by Thomas Riggins
Clive James' "Cultural Amnesia: Notes in the margin of my time" is 896 pages long and made up of 106 essays ranging over the cultural and historical debris of the 20th century. It is reviewed by Adam Bresnick in the TLS for 9-14-2007.
In a busy world with zillions of books should you invest your time in reading this gigantic tome? If the review is any indication of the contents of the book I would say both yes and no. It depends on your intellectual commitments. Clive is supposedly a "humanist" and opposes the hoary and meaningless abstraction of "totalitarianism." He appears, from the review, to be merely a conservative pro-imperialist intellectual snob. If you like that kind of writing this is the book for you.
You will learn that "Soviet communism and Nazi fascism are obverse sides of the same murderous coin." History doesn't appear to be one of James' strong points. He should read Isaac Deutscher's "Stalin" to find out the differences between a system dedicated to war, conquest and genocide and one that ended up brutal and backwards due to trying to improve the world without the material and moral means of doing so. The Catholic Church produced both St. Francis and Torquemada. The Soviet system produced its share of both but the Nazi's were Torquemada down the line.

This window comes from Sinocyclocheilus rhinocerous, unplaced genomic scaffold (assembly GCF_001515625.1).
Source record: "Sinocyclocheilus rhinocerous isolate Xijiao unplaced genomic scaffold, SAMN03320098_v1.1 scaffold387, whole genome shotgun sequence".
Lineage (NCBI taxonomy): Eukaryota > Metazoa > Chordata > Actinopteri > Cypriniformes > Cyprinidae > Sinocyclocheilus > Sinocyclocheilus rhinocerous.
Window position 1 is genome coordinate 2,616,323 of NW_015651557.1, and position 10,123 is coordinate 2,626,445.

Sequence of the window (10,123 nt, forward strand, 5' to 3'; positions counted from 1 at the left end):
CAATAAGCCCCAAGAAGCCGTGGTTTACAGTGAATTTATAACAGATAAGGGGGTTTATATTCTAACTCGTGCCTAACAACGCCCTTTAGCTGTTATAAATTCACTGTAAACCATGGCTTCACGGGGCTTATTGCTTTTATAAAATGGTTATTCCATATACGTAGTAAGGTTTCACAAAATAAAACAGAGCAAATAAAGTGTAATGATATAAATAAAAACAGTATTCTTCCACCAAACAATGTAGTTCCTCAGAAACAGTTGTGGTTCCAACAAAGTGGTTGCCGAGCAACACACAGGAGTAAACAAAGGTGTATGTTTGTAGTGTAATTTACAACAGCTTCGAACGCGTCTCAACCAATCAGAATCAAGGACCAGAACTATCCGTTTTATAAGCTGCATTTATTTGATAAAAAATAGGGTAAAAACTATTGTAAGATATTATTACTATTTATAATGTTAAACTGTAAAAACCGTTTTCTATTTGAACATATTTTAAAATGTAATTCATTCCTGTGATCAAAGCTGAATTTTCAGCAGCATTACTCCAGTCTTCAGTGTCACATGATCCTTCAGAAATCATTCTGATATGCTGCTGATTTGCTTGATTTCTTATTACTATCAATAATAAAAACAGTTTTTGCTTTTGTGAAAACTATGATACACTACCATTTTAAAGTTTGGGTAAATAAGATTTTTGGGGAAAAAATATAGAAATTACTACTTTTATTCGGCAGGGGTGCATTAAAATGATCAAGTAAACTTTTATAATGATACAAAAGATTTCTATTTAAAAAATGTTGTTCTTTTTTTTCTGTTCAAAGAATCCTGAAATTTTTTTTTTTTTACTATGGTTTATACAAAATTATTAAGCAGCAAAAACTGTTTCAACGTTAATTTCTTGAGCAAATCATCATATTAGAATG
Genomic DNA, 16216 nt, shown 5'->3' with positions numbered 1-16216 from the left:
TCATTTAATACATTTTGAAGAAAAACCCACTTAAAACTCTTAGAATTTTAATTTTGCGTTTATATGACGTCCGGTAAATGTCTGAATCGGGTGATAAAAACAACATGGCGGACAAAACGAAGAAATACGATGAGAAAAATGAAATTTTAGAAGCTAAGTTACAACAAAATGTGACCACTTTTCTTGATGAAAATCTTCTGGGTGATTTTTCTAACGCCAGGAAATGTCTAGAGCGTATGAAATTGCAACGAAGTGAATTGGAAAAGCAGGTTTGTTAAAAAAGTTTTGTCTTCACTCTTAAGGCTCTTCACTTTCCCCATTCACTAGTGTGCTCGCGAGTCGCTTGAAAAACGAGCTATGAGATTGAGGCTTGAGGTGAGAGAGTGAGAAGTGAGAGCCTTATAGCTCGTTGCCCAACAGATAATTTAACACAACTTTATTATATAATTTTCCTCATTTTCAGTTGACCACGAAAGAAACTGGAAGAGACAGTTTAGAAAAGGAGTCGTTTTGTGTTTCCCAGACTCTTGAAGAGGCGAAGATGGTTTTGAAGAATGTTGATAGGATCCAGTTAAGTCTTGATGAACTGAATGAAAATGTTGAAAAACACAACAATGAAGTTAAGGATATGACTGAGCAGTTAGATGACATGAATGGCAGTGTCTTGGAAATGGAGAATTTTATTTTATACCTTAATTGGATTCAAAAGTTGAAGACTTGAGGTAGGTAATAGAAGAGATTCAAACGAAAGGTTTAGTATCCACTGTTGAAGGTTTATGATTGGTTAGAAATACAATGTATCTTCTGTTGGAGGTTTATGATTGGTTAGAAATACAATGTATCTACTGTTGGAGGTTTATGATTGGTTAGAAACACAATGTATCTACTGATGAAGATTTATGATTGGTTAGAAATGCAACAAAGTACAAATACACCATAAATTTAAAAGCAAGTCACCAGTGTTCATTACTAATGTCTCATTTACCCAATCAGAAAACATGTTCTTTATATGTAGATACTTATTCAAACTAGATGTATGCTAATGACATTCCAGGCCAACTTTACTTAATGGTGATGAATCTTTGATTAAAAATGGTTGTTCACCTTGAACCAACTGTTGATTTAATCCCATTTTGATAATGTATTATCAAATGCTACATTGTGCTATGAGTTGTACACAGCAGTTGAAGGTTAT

James writes the following idiotic observation (based on reading cold war hacks such as Raymond Aron), "The liberal believes in the permanence of humanity's imperfection; he resigns himself to a regime in which the good will be the result of numberless actions, and never the result of conscious choice." So, I won't join the Society for the Abolition of Slavery because I would be making a conscious choice and should rather rely on the numberless actions, presumedly of "good" masters, to bring about some improvements in the imperfection of humanity. James may have a great "style" but he has a sponge for a brain.
Even Bresnick, who approves of the book and this way of thinking is forced to admit that "Jamie's literary and musical sensibility may be problematically conservative" [tastewise that is] and that sometimes he "gets carried away with himself [phrase making]" and also at times it is difficult "to take James seriously" (he seems not to have understood "Paradise Lost").
All in all this seems to be a book by a gifted stylist and intellectual narcissist
whose understanding of the world is warped by ruling class cold war ideology masquerading as a profound understanding of reality. Don't waste your time on this one.